IM facilities committee plans to bring renovation suggestions to Board of Trustees
Despite renovations made to IM Sports-West this summer, MSU’s IM Sports facilities are still in dire need of renovations, director of recreational sports and fitness services Rick McNeil said.
McNeil, who has worked with Recreational Sports and Fitness Services for 30 years, said MSU’s IM Sports facilities need more space and significant overhauls.
“We need major renovations to IM East, West and Circle, we need to expand the footprint of IM East, we need a major overhaul of all of our outdoor field space,” McNeil said. “So what we need is a lot, but it’s a matter of competing against the dollars.”
MSU has three IM Sports facilities — IM Sports-West, IM Sports-East and IM Sports-Circle — but also has a number of smaller facilities within residential halls. Cosmetic and comfort updates this summer were made to parts of IM Sports-West.
The indoor pool space at IM Sports-West was renovated completely. By the time it reopens, there will be new grouting and tiles, a new ceiling, new lighting, acoustic panels, and a new HVAC system — heating, ventilation and air conditioning.
“This was the original HVAC system,” McNeil said. “And after 60 years of being in an unairconditioned environment, mechanical systems will rust. And they rusted. So they had to get replaced, and the university funded roughly a $4 million renovation.”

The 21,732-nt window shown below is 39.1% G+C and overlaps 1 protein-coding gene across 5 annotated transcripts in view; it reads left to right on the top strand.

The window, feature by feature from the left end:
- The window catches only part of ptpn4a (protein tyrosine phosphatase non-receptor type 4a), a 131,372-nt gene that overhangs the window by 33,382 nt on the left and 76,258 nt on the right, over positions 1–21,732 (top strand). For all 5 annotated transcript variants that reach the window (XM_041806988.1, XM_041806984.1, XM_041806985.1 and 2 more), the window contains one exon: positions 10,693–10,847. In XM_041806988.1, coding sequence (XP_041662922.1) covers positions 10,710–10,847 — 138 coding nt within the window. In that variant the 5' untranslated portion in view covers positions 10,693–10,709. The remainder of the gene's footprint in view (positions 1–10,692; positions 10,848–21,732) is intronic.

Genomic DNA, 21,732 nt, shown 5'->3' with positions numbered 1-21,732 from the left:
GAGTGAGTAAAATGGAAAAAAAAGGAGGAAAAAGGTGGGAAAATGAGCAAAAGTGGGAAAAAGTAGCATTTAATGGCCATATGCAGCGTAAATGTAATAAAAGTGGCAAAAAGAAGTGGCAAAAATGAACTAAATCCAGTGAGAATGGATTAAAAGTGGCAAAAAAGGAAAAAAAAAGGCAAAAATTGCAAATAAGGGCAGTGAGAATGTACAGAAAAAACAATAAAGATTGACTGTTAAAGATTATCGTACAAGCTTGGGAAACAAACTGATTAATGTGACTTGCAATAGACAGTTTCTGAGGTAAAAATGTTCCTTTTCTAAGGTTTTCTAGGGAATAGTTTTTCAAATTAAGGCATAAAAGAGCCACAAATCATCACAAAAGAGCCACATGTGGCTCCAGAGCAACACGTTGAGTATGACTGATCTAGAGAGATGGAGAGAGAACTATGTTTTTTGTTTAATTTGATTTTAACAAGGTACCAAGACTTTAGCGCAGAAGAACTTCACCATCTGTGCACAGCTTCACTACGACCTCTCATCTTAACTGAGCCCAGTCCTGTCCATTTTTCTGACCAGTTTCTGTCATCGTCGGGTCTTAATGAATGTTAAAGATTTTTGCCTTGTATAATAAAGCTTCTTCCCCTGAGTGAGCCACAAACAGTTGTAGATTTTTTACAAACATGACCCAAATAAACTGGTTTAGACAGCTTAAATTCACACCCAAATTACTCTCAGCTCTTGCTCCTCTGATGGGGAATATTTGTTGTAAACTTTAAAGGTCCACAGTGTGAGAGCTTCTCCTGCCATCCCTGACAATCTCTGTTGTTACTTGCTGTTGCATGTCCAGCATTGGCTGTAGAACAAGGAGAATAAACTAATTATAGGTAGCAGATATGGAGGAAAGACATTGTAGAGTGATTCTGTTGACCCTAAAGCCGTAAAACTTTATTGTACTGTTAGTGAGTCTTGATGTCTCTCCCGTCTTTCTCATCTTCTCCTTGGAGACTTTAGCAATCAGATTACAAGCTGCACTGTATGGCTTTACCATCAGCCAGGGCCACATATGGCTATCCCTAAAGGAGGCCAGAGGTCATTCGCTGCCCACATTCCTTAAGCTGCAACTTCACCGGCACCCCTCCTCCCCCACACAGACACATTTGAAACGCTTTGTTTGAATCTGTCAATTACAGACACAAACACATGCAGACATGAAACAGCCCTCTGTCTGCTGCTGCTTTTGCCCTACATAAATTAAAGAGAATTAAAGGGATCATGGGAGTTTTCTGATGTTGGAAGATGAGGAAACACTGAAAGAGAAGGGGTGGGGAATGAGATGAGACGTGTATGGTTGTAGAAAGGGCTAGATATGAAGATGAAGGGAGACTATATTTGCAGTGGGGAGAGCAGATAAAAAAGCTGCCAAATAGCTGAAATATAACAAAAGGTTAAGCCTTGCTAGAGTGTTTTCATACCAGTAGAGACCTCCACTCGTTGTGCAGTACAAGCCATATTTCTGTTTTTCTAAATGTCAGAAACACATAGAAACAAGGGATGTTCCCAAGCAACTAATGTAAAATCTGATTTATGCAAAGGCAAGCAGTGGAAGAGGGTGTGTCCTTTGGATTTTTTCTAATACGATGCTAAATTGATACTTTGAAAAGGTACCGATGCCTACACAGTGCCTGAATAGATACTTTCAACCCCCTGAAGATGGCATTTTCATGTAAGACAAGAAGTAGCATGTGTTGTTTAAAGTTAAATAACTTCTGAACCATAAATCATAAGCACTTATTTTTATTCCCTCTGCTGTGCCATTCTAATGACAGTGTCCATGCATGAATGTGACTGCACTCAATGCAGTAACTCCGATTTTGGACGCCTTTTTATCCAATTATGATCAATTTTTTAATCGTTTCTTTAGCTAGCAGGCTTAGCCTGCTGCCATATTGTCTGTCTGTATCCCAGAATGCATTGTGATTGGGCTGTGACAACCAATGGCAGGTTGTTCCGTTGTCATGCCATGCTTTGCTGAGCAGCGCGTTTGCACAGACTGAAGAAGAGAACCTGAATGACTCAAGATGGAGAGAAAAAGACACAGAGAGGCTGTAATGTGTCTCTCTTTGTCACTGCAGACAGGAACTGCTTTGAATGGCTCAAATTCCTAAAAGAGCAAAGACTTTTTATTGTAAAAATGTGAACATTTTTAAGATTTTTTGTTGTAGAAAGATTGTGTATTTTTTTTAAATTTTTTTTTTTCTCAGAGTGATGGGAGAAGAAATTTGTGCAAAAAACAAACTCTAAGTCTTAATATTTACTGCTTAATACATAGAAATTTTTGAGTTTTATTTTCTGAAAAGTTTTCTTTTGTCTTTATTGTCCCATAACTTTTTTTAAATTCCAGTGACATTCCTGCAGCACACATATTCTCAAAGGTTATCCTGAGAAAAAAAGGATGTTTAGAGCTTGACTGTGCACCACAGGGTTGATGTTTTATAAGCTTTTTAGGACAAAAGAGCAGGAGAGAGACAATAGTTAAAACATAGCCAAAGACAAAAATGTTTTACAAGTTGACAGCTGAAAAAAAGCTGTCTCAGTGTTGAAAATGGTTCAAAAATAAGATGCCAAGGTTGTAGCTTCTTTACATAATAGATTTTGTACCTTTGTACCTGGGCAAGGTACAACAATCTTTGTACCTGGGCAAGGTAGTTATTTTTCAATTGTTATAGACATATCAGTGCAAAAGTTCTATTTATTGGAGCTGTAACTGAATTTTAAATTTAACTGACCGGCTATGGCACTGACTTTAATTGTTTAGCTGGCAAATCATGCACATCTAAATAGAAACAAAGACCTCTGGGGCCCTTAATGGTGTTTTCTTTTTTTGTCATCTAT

The coaches’ offices and the team locker rooms were also upgraded, McNeil said.
The pool, which has been closed all summer, will reopen later this semester.
“It’s scheduled to be open — the target is by the end of September,” McNeil said.
“This pool is 60 years old, this building’s not going anywhere, this pool’s not going anywhere. That was an investment to change what we have.”
Study lounge spaces outside the building’s classrooms were also installed and the building’s hallways and stairways were repainted in different colors and patterns.
But despite these changes, the fitness centers still need significant renovations, McNeil said.
The need for renovations to the fitness centers has been long overdue, according to State News articles from 2015, 2016 and 2017. The State News previously reported the facilities were lacking when compared to other schools, the residence hall facilities either had an absence of equipment or had damaged equipment and the facilities were underfunded.
Space and capacity for all three IM Sports facilities are major concerns, McNeil said. This has led to the need to use some fitness spaces in other ways than their intended purposes.
IM Sports-West was built 60 years ago when racquetball courts were in high demand, McNeil said. As a result, there are nine original racquetball courts on the center’s lower level, but they’re mostly used as spaces for table tennis and dance groups.
“There’s nothing economical that we can do differently with them. One thing we have done — there’s table tennis tables outside of every one of the courts downstairs,” McNeil said. “You might not have any of the courts being used by racquetball players. So it’s about repurposing space to refit the need.”